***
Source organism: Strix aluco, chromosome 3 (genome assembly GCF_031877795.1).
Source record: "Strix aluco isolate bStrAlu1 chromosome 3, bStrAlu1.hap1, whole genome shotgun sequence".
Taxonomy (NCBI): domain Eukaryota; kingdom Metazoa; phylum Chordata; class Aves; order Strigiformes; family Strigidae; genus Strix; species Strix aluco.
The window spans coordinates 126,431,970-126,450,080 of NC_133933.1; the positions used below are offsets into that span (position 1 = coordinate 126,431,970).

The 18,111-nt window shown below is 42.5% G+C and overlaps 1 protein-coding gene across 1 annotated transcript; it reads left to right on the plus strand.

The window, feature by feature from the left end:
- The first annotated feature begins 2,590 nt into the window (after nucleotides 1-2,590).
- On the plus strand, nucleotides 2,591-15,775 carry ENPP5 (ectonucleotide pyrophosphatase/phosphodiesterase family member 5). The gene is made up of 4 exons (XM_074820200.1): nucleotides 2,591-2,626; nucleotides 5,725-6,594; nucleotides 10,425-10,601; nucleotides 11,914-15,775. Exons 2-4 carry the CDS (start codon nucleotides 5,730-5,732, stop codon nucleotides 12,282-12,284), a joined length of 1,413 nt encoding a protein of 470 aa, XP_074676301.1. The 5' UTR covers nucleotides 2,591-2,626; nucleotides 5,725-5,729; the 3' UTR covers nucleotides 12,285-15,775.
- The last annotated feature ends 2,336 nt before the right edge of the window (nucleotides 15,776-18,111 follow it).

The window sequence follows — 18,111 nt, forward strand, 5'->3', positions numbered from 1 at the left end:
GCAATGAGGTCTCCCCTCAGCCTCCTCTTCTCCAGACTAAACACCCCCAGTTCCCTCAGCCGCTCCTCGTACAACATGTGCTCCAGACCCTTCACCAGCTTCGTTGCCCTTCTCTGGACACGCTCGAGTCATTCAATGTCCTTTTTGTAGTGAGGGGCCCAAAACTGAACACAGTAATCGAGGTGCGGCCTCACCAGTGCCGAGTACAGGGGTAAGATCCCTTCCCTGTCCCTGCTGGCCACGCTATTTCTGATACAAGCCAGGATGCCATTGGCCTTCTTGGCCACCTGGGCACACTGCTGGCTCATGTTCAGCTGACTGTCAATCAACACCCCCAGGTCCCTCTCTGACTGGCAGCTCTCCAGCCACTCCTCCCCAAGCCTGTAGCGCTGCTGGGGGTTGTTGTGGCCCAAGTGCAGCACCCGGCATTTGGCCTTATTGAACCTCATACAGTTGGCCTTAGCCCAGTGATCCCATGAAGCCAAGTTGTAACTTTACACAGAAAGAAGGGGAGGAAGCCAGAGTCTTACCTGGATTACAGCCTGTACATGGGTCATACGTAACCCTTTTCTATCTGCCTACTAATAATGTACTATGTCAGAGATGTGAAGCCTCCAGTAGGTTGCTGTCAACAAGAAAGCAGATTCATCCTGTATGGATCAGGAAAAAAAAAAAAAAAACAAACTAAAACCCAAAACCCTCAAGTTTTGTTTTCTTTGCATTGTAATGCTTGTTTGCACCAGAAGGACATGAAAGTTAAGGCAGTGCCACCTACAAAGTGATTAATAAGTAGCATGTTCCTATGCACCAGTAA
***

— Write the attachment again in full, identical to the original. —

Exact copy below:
Source organism: Strix aluco, chromosome 3 (genome assembly GCF_031877795.1).
Source record: "Strix aluco isolate bStrAlu1 chromosome 3, bStrAlu1.hap1, whole genome shotgun sequence".
Taxonomy (NCBI): domain Eukaryota; kingdom Metazoa; phylum Chordata; class Aves; order Strigiformes; family Strigidae; genus Strix; species Strix aluco.
The window spans coordinates 126,431,970-126,450,080 of NC_133933.1; the positions used below are offsets into that span (position 1 = coordinate 126,431,970).

The 18,111-nt window shown below is 42.5% G+C and overlaps 1 protein-coding gene across 1 annotated transcript; it reads left to right on the plus strand.

The window, feature by feature from the left end:
- The first annotated feature begins 2,590 nt into the window (after nucleotides 1-2,590).
- On the plus strand, nucleotides 2,591-15,775 carry ENPP5 (ectonucleotide pyrophosphatase/phosphodiesterase family member 5). The gene is made up of 4 exons (XM_074820200.1): nucleotides 2,591-2,626; nucleotides 5,725-6,594; nucleotides 10,425-10,601; nucleotides 11,914-15,775. Exons 2-4 carry the CDS (start codon nucleotides 5,730-5,732, stop codon nucleotides 12,282-12,284), a joined length of 1,413 nt encoding a protein of 470 aa, XP_074676301.1. The 5' UTR covers nucleotides 2,591-2,626; nucleotides 5,725-5,729; the 3' UTR covers nucleotides 12,285-15,775.
- The last annotated feature ends 2,336 nt before the right edge of the window (nucleotides 15,776-18,111 follow it).

The window sequence follows — 18,111 nt, forward strand, 5'->3', positions numbered from 1 at the left end:
GCAATGAGGTCTCCCCTCAGCCTCCTCTTCTCCAGACTAAACACCCCCAGTTCCCTCAGCCGCTCCTCGTACAACATGTGCTCCAGACCCTTCACCAGCTTCGTTGCCCTTCTCTGGACACGCTCGAGTCATTCAATGTCCTTTTTGTAGTGAGGGGCCCAAAACTGAACACAGTAATCGAGGTGCGGCCTCACCAGTGCCGAGTACAGGGGTAAGATCCCTTCCCTGTCCCTGCTGGCCACGCTATTTCTGATACAAGCCAGGATGCCATTGGCCTTCTTGGCCACCTGGGCACACTGCTGGCTCATGTTCAGCTGACTGTCAATCAACACCCCCAGGTCCCTCTCTGACTGGCAGCTCTCCAGCCACTCCTCCCCAAGCCTGTAGCGCTGCTGGGGGTTGTTGTGGCCCAAGTGCAGCACCCGGCATTTGGCCTTATTGAACCTCATACAGTTGGCCTTAGCCCAGTGATCCCATGAAGCCAAGTTGTAACTTTACACAGAAAGAAGGGGAGGAAGCCAGAGTCTTACCTGGATTACAGCCTGTACATGGGTCATACGTAACCCTTTTCTATCTGCCTACTAATAATGTACTATGTCAGAGATGTGAAGCCTCCAGTAGGTTGCTGTCAACAAGAAAGCAGATTCATCCTGTATGGATCAGGAAAAAAAAAAAAAAAACAAACTAAAACCCAAAACCCTCAAGTTTTGTTTTCTTTGCATTGTAATGCTTGTTTGCACCAGAAGGACATGAAAGTTAAGGCAGTGCCACCTACAAAGTGATTAATAAGTAGCATGTTCCTATGCACCAGTAA